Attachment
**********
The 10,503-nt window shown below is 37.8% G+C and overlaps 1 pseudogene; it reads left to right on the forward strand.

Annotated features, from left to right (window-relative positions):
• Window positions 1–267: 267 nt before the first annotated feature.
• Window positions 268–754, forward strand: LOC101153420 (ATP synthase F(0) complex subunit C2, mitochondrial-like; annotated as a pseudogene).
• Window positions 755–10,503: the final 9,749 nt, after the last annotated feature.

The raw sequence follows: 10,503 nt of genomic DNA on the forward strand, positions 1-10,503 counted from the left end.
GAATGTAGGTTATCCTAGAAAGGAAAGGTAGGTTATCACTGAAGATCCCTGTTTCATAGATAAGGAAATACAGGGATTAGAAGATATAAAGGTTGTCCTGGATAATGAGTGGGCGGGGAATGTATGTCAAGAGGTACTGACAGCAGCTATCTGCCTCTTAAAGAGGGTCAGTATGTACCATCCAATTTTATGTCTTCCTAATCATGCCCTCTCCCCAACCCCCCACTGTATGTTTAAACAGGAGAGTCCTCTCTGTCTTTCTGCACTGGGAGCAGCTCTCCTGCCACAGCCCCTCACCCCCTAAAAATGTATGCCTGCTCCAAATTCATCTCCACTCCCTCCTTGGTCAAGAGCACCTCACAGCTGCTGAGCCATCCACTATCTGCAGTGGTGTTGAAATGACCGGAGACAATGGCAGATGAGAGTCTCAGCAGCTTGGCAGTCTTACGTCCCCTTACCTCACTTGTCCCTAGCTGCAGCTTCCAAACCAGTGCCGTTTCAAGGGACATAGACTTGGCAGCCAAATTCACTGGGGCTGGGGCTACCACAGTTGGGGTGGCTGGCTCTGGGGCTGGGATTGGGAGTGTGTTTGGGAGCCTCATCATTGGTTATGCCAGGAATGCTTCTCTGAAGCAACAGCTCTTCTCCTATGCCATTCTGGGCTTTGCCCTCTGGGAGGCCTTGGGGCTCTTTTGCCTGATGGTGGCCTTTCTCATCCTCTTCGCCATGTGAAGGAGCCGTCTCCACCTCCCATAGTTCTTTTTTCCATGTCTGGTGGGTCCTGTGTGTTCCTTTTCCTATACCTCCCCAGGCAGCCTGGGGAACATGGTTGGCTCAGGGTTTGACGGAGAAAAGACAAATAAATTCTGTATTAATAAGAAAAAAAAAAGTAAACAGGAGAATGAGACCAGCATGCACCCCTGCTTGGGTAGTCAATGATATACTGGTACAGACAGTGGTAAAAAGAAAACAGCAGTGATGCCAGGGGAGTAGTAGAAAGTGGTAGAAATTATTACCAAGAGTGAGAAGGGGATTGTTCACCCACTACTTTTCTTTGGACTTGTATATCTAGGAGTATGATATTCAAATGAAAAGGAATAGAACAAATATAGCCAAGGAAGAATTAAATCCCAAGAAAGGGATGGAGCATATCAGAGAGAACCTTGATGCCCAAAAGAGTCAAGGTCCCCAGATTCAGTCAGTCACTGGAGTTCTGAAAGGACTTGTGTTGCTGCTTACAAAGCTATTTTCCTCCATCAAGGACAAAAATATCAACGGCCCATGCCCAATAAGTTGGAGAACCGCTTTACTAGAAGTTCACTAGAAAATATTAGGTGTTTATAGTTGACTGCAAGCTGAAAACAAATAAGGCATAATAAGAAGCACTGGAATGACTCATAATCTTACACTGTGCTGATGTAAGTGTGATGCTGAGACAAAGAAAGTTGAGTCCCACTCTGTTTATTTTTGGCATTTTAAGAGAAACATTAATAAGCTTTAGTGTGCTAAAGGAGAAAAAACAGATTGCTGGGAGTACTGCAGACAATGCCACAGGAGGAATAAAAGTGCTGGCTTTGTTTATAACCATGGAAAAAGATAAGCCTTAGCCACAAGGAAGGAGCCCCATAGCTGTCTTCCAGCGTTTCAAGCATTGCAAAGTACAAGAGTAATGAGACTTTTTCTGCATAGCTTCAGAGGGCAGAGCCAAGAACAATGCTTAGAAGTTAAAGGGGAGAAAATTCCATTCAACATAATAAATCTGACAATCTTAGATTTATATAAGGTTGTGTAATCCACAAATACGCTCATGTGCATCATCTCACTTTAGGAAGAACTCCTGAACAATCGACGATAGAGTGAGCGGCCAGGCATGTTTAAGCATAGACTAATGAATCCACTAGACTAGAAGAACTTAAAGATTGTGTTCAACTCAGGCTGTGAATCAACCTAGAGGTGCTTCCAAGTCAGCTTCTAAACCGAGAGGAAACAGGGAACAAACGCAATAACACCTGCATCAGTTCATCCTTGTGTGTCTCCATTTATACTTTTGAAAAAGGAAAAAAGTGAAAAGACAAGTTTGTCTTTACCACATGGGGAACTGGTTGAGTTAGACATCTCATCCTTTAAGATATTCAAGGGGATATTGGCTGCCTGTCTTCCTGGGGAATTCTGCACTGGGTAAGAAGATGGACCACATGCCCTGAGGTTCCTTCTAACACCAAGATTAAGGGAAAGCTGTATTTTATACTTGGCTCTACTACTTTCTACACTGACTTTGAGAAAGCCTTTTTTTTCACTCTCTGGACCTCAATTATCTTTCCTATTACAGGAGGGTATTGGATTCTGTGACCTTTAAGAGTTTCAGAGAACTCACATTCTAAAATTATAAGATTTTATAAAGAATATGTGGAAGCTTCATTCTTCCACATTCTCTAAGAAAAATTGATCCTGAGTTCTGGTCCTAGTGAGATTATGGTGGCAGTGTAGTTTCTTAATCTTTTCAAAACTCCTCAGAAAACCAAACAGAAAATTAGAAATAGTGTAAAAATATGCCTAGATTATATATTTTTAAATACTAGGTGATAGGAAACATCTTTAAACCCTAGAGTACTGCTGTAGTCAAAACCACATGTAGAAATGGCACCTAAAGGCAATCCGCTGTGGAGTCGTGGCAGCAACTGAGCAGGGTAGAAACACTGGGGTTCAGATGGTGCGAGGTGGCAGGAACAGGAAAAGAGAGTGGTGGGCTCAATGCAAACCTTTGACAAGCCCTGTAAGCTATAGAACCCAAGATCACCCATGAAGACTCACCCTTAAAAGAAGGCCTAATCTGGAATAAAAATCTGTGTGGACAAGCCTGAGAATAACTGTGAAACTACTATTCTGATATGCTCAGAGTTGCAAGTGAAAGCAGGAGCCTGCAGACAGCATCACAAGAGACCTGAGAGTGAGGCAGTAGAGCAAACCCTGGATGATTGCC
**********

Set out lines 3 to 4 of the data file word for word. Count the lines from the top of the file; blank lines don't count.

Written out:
• Window positions 1–267: 267 nt before the first annotated feature.
• Window positions 268–754, forward strand: LOC101153420 (ATP synthase F(0) complex subunit C2, mitochondrial-like; annotated as a pseudogene).